Paul Williams — the writer and editor who helped create what we now know as rock journalism with Crawdaddy!, a magazine he founded in 1966 — died last night at the age of 64 from complications related to a bike accident in 1995.
Williams began publishing Crawdaddy! at the age of 17, following his earlier work publishing science fiction fanzines — as Johan Kugelberg stresses on Williams’ website, “science-fiction fandom roots… all rock fanzines and of rock fandom” — continuing for two years, printing the early work of influential writers such as Sandy Pearlman and Jon Landau; the former would go on to produce The Clash’s Give ‘Em Enough Rope, while the latter of whom would go on to manage and produce Bruce Springsteen. In its two-to-three-year run (as Williams described it), the magazine’s distribution went from 500 copies to 25,000 and could count among its fans Paul Simon and Bob Dylan.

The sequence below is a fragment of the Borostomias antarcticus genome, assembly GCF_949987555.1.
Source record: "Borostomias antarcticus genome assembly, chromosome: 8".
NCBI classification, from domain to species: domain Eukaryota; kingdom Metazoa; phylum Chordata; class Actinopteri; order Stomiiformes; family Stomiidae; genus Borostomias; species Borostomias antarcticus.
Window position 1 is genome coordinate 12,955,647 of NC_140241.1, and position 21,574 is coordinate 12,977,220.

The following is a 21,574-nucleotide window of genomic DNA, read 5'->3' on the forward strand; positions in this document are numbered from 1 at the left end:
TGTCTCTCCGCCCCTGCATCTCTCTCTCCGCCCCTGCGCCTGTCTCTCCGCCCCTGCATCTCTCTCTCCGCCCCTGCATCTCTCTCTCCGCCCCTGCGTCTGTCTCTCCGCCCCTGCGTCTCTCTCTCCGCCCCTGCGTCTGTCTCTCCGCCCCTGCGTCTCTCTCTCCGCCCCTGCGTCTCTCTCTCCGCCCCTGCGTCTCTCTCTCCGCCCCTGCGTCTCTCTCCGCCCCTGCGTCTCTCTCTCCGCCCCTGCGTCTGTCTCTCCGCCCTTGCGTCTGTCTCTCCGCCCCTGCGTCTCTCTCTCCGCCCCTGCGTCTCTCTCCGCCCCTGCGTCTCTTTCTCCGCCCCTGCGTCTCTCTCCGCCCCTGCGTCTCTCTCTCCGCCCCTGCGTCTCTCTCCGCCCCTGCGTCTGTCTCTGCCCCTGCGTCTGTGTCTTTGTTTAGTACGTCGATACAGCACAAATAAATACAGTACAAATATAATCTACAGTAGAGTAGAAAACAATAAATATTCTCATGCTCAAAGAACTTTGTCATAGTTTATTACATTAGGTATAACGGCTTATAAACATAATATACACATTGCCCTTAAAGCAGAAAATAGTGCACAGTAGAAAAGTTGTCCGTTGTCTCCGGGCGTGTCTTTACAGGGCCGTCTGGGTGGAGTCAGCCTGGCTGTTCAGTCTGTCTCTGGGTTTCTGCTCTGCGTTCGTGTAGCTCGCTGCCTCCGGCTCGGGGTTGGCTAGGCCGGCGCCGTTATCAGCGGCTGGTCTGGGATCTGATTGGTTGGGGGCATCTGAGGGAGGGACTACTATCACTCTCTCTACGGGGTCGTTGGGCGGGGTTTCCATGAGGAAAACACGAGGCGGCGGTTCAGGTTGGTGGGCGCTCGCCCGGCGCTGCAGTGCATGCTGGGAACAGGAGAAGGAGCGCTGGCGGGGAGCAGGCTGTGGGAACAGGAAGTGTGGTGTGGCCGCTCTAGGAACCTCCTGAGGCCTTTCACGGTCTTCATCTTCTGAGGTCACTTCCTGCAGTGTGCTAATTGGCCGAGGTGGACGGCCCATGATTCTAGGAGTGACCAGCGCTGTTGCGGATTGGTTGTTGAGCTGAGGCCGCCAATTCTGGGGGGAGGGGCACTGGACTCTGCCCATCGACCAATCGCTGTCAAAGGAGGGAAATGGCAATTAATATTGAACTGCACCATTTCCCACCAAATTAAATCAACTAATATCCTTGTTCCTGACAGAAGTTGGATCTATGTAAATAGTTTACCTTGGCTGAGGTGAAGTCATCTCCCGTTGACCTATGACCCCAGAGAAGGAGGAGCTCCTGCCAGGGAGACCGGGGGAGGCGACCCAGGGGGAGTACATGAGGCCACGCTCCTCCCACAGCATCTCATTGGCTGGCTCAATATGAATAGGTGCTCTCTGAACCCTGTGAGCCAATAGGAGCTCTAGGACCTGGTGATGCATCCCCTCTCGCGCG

Following the initial success of Crawdaddy!, Williams closed up shop in New York, moving to Mendocino, California where he traveled with Timothy Leary and “ended up at John and Yoko’s Bed-In for Peace in Montreal.” It was also around this time that Williams struck up a friendship with the influential science fiction author Philip K. Dick, a relationship that continued after Dick’s death, when Williams was named his literary executor. Williams is often credited with securing Dick’s literary legacy and influence through the position.
• Paul Williams: http://www.paulwilliams.com